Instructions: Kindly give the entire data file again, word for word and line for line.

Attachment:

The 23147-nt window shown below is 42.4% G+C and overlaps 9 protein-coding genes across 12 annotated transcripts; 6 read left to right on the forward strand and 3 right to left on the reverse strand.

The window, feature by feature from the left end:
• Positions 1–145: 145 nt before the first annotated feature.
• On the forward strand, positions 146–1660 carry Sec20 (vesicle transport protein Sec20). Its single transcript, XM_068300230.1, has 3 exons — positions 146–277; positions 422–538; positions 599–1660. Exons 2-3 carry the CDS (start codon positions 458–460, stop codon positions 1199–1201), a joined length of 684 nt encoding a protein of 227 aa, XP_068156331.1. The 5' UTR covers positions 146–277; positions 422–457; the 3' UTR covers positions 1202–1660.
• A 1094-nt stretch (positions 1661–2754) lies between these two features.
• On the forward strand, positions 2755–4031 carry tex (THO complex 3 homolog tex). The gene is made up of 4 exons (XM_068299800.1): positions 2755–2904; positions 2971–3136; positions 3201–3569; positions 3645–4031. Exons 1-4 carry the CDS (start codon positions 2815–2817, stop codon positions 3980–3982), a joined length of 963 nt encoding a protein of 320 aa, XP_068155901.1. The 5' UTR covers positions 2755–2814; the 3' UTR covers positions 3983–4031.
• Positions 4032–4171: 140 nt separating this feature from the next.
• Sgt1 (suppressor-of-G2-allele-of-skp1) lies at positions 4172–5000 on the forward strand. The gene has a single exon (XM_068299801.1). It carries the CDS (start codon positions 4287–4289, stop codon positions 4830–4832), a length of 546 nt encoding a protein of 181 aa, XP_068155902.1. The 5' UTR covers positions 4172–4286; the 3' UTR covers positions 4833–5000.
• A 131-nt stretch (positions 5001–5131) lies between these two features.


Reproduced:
The 23147-nt window shown below is 42.4% G+C and overlaps 9 protein-coding genes across 12 annotated transcripts; 6 read left to right on the forward strand and 3 right to left on the reverse strand.

The window, feature by feature from the left end:
• Positions 1–145: 145 nt before the first annotated feature.
• On the forward strand, positions 146–1660 carry Sec20 (vesicle transport protein Sec20). Its single transcript, XM_068300230.1, has 3 exons — positions 146–277; positions 422–538; positions 599–1660. Exons 2-3 carry the CDS (start codon positions 458–460, stop codon positions 1199–1201), a joined length of 684 nt encoding a protein of 227 aa, XP_068156331.1. The 5' UTR covers positions 146–277; positions 422–457; the 3' UTR covers positions 1202–1660.
• A 1094-nt stretch (positions 1661–2754) lies between these two features.
• On the forward strand, positions 2755–4031 carry tex (THO complex 3 homolog tex). The gene is made up of 4 exons (XM_068299800.1): positions 2755–2904; positions 2971–3136; positions 3201–3569; positions 3645–4031. Exons 1-4 carry the CDS (start codon positions 2815–2817, stop codon positions 3980–3982), a joined length of 963 nt encoding a protein of 320 aa, XP_068155901.1. The 5' UTR covers positions 2755–2814; the 3' UTR covers positions 3983–4031.
• Positions 4032–4171: 140 nt separating this feature from the next.
• Sgt1 (suppressor-of-G2-allele-of-skp1) lies at positions 4172–5000 on the forward strand. The gene has a single exon (XM_068299801.1). It carries the CDS (start codon positions 4287–4289, stop codon positions 4830–4832), a length of 546 nt encoding a protein of 181 aa, XP_068155902.1. The 5' UTR covers positions 4172–4286; the 3' UTR covers positions 4833–5000.
• A 131-nt stretch (positions 5001–5131) lies between these two features.